Most often, when we talk about sugar, we are referring to a mixture of glucose and fructose, both simple sugars that are contained in various amounts in different foods.
Natural Health News There are sugars that occur naturally in foods, and then there the sugar added in processing or preparing of foods, especially convenience and junk foods.
Its these added sugars, say scientists, that are contributing significantly to a range of health risks including heart disease and diabetes.
In a new study published by JAMA Internal Medicine, US researchers set out to discover what link, if any, there was between added sugar consumption and the risk of death from cardiovascular disease (CVD).
Recommendations for added sugar consumption vary and even though there is plenty of evidence to shown it is harmful, there is no universally accepted healthy upper limit for consumption for adults.
For example, the Institute of Medicine recommends that added sugar make up less than 25% of total calories while the World Health Organization recommends less than 10% (also the recommendation in the UK).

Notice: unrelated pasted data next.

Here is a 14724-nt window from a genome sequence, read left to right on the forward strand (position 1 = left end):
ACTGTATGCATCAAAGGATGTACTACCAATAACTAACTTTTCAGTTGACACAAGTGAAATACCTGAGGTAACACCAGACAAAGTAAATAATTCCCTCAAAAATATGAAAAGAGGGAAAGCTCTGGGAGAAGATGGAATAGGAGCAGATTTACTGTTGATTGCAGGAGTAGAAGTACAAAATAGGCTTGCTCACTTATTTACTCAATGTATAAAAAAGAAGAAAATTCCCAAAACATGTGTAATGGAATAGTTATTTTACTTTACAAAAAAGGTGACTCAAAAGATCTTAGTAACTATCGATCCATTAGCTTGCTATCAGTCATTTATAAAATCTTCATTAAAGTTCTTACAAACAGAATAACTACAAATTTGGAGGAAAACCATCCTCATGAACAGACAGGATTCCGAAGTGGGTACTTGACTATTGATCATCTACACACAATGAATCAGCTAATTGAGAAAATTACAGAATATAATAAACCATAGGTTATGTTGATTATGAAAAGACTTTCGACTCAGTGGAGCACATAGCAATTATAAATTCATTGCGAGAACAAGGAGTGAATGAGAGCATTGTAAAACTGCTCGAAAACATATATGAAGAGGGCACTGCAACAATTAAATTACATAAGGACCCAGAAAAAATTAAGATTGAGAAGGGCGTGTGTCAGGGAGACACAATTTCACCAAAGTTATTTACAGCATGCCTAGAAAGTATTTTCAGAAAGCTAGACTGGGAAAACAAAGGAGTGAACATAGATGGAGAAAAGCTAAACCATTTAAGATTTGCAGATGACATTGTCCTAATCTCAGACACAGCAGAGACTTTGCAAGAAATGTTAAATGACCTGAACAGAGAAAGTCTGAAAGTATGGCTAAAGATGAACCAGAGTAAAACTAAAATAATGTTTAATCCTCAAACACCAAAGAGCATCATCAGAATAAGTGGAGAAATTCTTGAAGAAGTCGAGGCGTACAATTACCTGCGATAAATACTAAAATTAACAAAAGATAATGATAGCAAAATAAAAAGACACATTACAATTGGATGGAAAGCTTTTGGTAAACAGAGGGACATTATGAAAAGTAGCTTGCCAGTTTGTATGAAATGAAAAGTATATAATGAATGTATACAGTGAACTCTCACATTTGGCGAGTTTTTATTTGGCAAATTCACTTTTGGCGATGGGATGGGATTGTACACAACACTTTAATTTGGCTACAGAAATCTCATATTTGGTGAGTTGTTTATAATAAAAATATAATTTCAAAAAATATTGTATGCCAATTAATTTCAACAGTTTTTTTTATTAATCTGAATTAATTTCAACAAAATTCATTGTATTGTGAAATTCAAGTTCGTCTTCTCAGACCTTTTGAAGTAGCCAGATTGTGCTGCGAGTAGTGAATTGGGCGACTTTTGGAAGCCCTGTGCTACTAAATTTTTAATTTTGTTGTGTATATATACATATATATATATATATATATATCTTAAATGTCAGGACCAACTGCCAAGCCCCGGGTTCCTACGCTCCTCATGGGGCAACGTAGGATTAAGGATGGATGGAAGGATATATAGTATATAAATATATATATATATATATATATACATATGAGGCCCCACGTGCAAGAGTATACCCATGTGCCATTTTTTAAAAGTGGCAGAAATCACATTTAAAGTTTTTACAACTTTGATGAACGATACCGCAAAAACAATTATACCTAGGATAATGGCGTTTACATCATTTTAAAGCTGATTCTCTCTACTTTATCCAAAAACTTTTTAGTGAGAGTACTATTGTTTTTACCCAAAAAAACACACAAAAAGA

The American Heart Association recommends …
One of the keys to orderly brain function is glutamic acid, and this compound is found in many vegetables. When sugar is consumed, the bacteria in the intestines, which manufacture B vitamin complexes, begin to die-these bacteria normally thrive in a symbiotic relationship with the human body. When the B vitamin complex level declines, the glutamic acid (normally transformed into “go” “no-go” directive neural enzymes by the B vitamins) is not processed and sleepiness occurs, as well as a decreased ability for short-term memory function and numerical calculative abilities. The removal of B vitamins when foods are “processed” makes the situation even more tenuous.
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